This may include the normal practice of issuing the standard notices for arrears, Notice To Remedy and then Notice to Vacate if a tenant falls into rental arrears for any reason including Covid-19 hardship. Even though the Notice to Vacate won't be enforceable during the Moratorium, if the property managers don't issue the Notices as per the legislative requirements then this could impact the insurance policies, should you need to lodge a future claim.
The Queensland government has said that they are working with insurers to ensure they honour existing policies.
We have heard that one agency has said that their legal representative stated ‘that we must continue not to reduce any rental amounts as such, and instead if tenants have exhausted all avenues for financial assistance, then we can look at entering into a payment plan with the tenant where the rent must be paid back.
This means the rent stays the same, the Tenancy Agreement stays the same, however the tenants are given more time to pay the arrears. This ensures the owner is still covered by their Landlord’s insurance.
It is important to be aware of the financial support packages that governments are offering for tenants, and ensure they have pursued all avenues in respect to accessing these.
Help for those who need it
The Australian Tax Office (ATO) has made available the essential information needed by individuals and businesses experiencing financial hardship as a result of the COVID-19 pandemic. ATO assistance is available via their:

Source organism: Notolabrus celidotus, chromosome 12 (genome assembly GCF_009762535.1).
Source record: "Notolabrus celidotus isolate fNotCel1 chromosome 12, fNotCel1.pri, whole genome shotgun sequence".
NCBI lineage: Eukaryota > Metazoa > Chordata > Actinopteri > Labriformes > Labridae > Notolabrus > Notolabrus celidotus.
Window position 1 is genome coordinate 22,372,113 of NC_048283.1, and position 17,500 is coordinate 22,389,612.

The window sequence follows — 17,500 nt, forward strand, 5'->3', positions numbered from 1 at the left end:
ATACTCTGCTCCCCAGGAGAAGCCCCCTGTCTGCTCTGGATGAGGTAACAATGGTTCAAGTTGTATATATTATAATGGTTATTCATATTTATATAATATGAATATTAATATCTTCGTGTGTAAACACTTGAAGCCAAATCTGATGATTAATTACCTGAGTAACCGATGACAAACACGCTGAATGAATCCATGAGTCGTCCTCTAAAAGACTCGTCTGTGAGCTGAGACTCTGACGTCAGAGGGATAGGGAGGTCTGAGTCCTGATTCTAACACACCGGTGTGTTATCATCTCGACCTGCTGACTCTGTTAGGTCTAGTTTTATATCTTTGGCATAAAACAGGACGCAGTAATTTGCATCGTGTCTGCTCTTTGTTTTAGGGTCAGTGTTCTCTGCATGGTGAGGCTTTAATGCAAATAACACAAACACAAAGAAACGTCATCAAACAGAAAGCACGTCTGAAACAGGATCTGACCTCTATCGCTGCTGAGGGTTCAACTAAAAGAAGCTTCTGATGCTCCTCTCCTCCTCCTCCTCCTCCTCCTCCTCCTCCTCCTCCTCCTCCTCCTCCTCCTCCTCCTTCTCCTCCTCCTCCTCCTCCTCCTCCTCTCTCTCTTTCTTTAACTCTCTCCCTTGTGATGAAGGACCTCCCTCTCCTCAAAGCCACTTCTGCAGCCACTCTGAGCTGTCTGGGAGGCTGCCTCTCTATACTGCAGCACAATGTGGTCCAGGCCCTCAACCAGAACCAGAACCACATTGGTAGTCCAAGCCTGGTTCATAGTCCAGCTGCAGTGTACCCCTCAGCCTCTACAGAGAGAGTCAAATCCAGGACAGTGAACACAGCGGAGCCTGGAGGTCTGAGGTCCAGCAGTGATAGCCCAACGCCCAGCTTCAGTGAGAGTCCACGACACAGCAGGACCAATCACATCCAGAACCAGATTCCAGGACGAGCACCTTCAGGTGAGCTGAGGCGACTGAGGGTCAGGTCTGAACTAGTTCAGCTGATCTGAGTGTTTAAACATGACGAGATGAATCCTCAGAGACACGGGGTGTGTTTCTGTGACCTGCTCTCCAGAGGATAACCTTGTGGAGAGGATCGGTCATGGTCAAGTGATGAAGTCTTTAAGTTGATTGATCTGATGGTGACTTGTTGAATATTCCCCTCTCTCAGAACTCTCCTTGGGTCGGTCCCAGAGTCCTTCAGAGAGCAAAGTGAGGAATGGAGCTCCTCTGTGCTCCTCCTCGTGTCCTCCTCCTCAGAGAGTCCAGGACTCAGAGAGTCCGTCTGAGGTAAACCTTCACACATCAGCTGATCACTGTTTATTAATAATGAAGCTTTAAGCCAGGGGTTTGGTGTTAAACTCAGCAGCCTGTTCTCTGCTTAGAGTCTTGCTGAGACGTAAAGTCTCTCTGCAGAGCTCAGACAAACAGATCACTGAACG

The Coronavirus has not impacted everyone equally, and not all of the various support packages will be relevant to you. The Australian treasury department has put together various factsheets and you are encouraged to download and read those that relate to where you have been impacted directly:
The following links are to State based information around rental relief for tenants:
Banks and other lending institutions are offering relief packages for mortgagor’s adversely impacted financially by COVID-19.
Relief packages offered differ from lender to lender and depending on whether the borrowings were for a home loan, personal loan or credit card.
Some of these packages include:
If you have available funds that can be redrawn from your home loan, and you are applying for a mortgage repayment deferral, be aware that those additional funds will be frozen / locked and will remain inaccessible by you until after the conclusion of the relief period.
Therefore, you may want to consider first withdrawing the excess amount sitting against your home loan prior to being formally approved for mortgage relief.
Similar measures are in place to offer assistance to Small Businesses.
While these relief measures may seem enticing to borrowers, their purpose is to provide relief and lenders may require evidence that the relief is needed.